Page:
2.  The makerspace that we envision is not only the liminal space where our small group will wrangle with publishing processes; it is also a potential online space where scholars can collaborate and share on an ongoing basis.  We imagine that this makerspace will knit together a number of existing tools in a new way.  A few of our group members are already working on such a makerspace intended to serve the partners in an inter-institutional scholarly collaboration funded by the Mellon Foundation.

We are delighted that our group was chosen by the Scholarly Communications Institute for a workshop next November.  In fact, we are so enthusiastic that we have already started a listserv, a Twitter hashtag (#PublishingMakers), a GoogleDocs area, and a GitHub repository, although we have not had a chance to do much with them yet!  We also plan to start a shared zotero bibliography.  Our first official meeting was a GitHub tutorial given by group member John Martin.  We will report on that in a separate post.

The members of the group are:

  • Courtney Berger, Senior Editor & Editorial Department Manager, Duke University Press
  • Marjorie Fowler, Digital Asset Coordinator, UNC Press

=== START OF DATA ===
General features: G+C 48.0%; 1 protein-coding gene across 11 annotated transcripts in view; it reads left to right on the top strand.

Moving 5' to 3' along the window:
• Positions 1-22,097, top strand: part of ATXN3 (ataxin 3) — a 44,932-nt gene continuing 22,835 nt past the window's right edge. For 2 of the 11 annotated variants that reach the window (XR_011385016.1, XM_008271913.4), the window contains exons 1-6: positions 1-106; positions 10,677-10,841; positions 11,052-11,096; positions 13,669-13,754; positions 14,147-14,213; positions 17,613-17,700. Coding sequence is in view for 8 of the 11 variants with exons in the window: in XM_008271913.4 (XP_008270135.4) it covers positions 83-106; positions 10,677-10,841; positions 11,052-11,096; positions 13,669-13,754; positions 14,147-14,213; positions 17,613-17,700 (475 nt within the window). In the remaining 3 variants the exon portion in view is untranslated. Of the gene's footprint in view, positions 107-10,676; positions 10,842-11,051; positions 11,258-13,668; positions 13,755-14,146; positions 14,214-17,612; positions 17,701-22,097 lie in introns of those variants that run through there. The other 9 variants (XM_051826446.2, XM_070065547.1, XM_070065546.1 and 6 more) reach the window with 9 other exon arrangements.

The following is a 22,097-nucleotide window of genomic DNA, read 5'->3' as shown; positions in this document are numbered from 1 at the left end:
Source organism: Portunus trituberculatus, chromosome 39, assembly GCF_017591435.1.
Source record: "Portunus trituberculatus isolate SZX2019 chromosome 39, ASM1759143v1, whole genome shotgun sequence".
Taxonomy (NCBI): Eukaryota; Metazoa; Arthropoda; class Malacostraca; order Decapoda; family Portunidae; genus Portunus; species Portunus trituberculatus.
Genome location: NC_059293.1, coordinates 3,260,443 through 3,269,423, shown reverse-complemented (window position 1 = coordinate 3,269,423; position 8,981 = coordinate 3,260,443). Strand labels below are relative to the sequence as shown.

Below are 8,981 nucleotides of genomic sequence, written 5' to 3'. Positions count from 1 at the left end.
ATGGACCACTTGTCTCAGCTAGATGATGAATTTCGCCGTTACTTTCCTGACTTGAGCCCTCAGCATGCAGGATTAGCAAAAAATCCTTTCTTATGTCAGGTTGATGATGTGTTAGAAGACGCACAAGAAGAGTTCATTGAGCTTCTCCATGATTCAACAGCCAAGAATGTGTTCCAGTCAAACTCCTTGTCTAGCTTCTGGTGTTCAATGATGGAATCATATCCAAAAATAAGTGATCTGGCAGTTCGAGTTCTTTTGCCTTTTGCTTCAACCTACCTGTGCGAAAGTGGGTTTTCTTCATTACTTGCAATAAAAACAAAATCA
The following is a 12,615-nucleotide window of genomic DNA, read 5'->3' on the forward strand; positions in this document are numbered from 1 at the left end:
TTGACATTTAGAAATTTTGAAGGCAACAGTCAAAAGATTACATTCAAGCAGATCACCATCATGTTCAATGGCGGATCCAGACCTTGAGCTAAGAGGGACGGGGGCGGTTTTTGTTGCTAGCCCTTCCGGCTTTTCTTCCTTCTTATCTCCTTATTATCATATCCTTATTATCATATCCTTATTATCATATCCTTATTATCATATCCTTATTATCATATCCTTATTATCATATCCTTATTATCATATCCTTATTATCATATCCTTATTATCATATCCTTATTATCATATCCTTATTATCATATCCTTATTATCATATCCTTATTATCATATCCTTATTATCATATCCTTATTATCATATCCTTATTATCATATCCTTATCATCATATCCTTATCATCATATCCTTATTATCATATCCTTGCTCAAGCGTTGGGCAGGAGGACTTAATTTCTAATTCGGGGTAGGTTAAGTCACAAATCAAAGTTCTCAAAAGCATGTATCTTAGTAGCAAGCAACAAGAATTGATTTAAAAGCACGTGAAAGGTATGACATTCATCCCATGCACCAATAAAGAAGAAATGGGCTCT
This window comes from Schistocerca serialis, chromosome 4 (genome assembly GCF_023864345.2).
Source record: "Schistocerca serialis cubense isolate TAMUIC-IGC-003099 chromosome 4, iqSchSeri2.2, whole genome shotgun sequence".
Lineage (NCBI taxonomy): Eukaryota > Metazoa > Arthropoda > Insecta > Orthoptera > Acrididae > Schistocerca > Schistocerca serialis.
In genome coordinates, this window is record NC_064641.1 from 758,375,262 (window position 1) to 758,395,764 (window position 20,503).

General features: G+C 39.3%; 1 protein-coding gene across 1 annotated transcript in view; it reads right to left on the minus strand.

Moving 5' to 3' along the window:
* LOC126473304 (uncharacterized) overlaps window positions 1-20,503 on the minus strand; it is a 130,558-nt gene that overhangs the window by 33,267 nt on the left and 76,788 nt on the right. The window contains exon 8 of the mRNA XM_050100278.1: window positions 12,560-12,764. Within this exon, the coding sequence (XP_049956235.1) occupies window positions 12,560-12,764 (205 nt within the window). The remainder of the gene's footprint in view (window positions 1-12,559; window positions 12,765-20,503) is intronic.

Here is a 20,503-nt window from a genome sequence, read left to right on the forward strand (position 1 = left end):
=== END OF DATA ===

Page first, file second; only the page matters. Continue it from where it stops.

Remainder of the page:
• John D. Martin III, Doctoral Fellow, School of Information and Library Science, University of North Carolina at Chapel Hill
  • Sylvia K. Miller, Senior Program Manager, Consortium of Humanities Centers and Institutes
  • David Phillips, Associate Professor of Interdisciplinary Humanities, Innovation, Creativity, and Entrepreneurship (ICE), and Women’s, Gender and Sexuality Studies at Wake Forest University
  • Chelcie Rowell, Digital Initiatives Librarian, Z. Smith Reynolds Library, Wake Forest University
CPL Maker Lab

CPL Maker Lab

[ Images from Makerspace Workshop ALA Chicago Public Library by Katie Day ]

Presenting Positive Information about Sikhism Beyond the Textbook

This is the third in a series of posts about the teams who will be attending the Institute in November, and their projects. This was submitted by Sean Colbert-Lewis.

What are the goals of your project and how do they fit for this year’s Institute?

Sikhism  Beyond the Textbook illustration This project will investigate ways in which to use new technological tools such as the camera, smart phones, tablets, and Facebook to enable scholarly endeavors regarding the presentation of the religion of Sikhism. Historically and currently, most practicing Sikhs are Indian in ethnicity, and they have been a part of American history since the first Sikh immigrants arrived in this nation in 1899 around the Pacific Northwest.  Sikhs contribute to this nation and around the world as politicians, medical doctors, college professors, military personnel, etc.  Facebook, for instance, serves as a multimodal means to communicate this through pictures and URL links. Our project team has the goal of providing examples of various instructional technologies that serve as a conduit to conduct original research.